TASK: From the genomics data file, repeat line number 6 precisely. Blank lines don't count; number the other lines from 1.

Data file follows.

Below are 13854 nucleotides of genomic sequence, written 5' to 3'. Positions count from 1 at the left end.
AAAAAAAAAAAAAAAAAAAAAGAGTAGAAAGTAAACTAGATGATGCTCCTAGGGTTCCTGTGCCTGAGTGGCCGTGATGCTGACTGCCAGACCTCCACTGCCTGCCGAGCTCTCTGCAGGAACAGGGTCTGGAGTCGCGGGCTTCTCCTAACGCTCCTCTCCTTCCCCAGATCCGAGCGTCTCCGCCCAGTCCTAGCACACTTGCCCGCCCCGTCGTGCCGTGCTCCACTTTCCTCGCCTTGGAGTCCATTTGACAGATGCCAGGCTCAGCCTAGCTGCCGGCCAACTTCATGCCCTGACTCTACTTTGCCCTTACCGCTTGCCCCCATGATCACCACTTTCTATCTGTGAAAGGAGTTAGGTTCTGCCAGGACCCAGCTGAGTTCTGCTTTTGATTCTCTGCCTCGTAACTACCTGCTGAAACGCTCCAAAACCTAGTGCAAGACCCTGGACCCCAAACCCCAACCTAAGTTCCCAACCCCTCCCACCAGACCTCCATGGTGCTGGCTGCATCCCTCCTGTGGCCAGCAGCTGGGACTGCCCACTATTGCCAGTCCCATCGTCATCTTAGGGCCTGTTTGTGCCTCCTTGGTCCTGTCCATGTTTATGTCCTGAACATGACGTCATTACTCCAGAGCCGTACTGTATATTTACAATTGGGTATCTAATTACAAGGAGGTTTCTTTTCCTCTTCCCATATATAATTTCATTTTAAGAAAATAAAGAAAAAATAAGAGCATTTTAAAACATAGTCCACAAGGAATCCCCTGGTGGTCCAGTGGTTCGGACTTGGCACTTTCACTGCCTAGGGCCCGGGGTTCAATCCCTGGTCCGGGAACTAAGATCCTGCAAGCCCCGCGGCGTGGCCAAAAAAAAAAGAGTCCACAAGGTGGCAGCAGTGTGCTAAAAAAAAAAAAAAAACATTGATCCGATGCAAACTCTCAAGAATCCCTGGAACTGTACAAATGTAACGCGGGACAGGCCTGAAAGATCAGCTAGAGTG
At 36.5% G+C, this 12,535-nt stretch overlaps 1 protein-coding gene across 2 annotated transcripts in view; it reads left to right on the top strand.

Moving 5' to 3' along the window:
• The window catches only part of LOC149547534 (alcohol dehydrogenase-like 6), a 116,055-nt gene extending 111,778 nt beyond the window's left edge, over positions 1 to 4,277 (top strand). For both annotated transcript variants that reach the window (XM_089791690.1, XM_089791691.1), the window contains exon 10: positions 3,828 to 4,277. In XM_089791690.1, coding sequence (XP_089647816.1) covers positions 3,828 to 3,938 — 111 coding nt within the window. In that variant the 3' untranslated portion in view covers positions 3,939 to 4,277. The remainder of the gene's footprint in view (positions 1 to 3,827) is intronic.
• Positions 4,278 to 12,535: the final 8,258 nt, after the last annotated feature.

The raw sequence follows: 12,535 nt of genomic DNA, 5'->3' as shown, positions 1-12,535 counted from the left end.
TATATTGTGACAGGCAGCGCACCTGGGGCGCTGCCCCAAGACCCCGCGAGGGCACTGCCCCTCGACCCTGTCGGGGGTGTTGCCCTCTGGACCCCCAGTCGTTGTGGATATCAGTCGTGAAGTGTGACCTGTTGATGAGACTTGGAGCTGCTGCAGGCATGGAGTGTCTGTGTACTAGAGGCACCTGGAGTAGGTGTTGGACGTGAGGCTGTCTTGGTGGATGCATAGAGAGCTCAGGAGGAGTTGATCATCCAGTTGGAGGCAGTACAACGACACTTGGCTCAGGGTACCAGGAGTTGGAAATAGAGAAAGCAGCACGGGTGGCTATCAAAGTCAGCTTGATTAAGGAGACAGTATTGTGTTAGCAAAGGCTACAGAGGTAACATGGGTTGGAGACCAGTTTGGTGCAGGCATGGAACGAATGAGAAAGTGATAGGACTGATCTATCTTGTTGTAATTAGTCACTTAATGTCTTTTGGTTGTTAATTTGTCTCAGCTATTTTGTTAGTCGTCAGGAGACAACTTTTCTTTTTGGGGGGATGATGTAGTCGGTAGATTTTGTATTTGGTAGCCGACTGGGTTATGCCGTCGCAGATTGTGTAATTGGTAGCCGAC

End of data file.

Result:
• Positions 4,278 to 12,535: the final 8,258 nt, after the last annotated feature.